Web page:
Krishnadev Calamur writes: The man who went from being described as a “pest” to “the most dangerous man in Iraq” is back — though Moqtada al-Sadr and his supporters are likely to say he never went anywhere in the first place. The Shia cleric’s supporters stormed Baghdad’s supposedly secure Green Zone on Saturday and took over Parliament, demanding improved public services and an end to corruption. They left Sunday, on Sadr’s orders, after ISIS attacked an Iraqi city. Their departure avoided further destabilizing the predominantly Shia government of Prime Minister Haider al-Abadi, but the protests not only raised questions about whether the government can stand, it also showed that Iraq’s turmoil has sources beyond Sunni-Shia sectarian divisions.
The roots of Iraq’s current parliamentary crisis lie in the quota system set up in 2003, after the fall of Saddam Hussein’s regime, which guarantees some minimal level of representation to each major ethno-sectarian faction. The idea was such a system would prevent any one of Iraq’s various ethnic factions from dominating the others. Iraq is majority Shia, but has a significant Sunni minority, as well as a large number of Kurds and others. Under Saddam, the Sunnis dominated government and many Shiites and others complained of discrimination. The new system was designed to curb such divisions, but, as Ibrahim al-Marashi, an assistant professor at California State University, San Marcos, wrote on Al Jazeera, “the quota system … empowers politicians based solely on their ethno-sectarian background.”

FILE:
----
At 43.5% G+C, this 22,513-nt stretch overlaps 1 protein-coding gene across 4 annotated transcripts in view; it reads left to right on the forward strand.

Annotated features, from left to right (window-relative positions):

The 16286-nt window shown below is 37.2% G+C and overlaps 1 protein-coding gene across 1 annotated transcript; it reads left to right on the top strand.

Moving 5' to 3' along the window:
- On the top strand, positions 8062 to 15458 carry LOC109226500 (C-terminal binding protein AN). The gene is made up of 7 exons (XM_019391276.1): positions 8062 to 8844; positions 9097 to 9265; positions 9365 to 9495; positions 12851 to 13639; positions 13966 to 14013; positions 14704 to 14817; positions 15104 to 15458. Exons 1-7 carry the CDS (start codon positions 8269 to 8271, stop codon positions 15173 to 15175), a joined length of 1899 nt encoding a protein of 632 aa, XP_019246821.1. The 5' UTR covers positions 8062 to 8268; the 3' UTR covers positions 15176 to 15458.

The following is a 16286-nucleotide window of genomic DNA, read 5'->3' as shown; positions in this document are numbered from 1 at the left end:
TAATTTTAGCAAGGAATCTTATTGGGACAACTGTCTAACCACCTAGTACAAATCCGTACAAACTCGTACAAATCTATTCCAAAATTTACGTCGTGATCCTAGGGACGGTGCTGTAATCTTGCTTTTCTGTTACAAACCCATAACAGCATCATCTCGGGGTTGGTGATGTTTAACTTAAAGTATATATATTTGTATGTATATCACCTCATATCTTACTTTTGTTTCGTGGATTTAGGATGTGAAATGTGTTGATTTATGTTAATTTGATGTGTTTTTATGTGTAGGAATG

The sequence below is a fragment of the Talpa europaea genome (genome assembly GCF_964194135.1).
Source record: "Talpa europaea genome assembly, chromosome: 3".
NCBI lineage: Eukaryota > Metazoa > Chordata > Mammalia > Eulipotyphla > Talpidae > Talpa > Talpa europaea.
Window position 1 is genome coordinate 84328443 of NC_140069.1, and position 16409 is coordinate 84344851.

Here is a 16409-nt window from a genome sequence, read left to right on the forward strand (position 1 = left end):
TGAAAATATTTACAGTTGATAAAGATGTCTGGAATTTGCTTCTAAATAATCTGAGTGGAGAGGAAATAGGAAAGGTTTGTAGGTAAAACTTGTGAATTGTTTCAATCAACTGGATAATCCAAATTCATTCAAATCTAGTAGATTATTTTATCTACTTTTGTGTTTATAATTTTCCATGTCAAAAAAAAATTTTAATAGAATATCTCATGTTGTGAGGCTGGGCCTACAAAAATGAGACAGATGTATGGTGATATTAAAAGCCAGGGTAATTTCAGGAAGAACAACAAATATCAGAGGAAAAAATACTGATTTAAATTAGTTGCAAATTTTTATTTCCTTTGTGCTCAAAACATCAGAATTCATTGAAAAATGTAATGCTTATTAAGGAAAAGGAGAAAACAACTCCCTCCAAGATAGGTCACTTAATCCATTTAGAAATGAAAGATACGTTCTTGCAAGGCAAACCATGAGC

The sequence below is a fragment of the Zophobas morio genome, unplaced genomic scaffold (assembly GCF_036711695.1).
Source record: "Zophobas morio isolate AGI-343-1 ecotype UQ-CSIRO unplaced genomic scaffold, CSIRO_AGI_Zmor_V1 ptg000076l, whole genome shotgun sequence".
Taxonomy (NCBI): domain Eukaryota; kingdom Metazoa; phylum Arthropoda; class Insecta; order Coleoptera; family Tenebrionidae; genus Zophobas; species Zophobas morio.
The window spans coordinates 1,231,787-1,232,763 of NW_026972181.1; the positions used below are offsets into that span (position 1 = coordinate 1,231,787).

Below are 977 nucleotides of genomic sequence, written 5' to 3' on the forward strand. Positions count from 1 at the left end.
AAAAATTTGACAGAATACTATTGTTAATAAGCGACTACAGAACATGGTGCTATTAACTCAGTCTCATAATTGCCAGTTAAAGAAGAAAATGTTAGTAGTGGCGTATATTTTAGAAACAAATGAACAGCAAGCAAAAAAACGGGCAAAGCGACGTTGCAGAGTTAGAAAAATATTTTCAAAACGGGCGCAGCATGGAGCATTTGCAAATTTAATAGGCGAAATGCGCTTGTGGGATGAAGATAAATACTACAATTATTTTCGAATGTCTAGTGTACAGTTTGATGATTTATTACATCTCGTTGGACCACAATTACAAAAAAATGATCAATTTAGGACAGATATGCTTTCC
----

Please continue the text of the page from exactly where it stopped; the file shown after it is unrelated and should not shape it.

What that system fostered is chronic corruption. Indeed, the country is ranked 161 out of 168 in Transparency International’s admittedly flawed corruption index even as it wrestles with ethnic and sectarian divisions, as well as a challenge from the Islamic State. Low oil prices have not helped. Revenues from the sector were supposed to rebuild Iraq after years of war that followed international sanctions imposed during Saddam’s rule, but now, with oil prices near multiyear lows, salaries have gone unpaid and Iraq’s problems seem magnified. Emma Sky, a former civilian adviser to the U.S. military in Iraq, wrote in Politico: “The greatest threat to Iraq thus comes not from the Islamic State but from broken politics, catastrophic corruption, and mismanagement.” It is these circumstances that have resulted in massive anti-government protests and calls from Sadr for more, and presumably more honest, technocrats in Iraq’s government. [Continue reading…]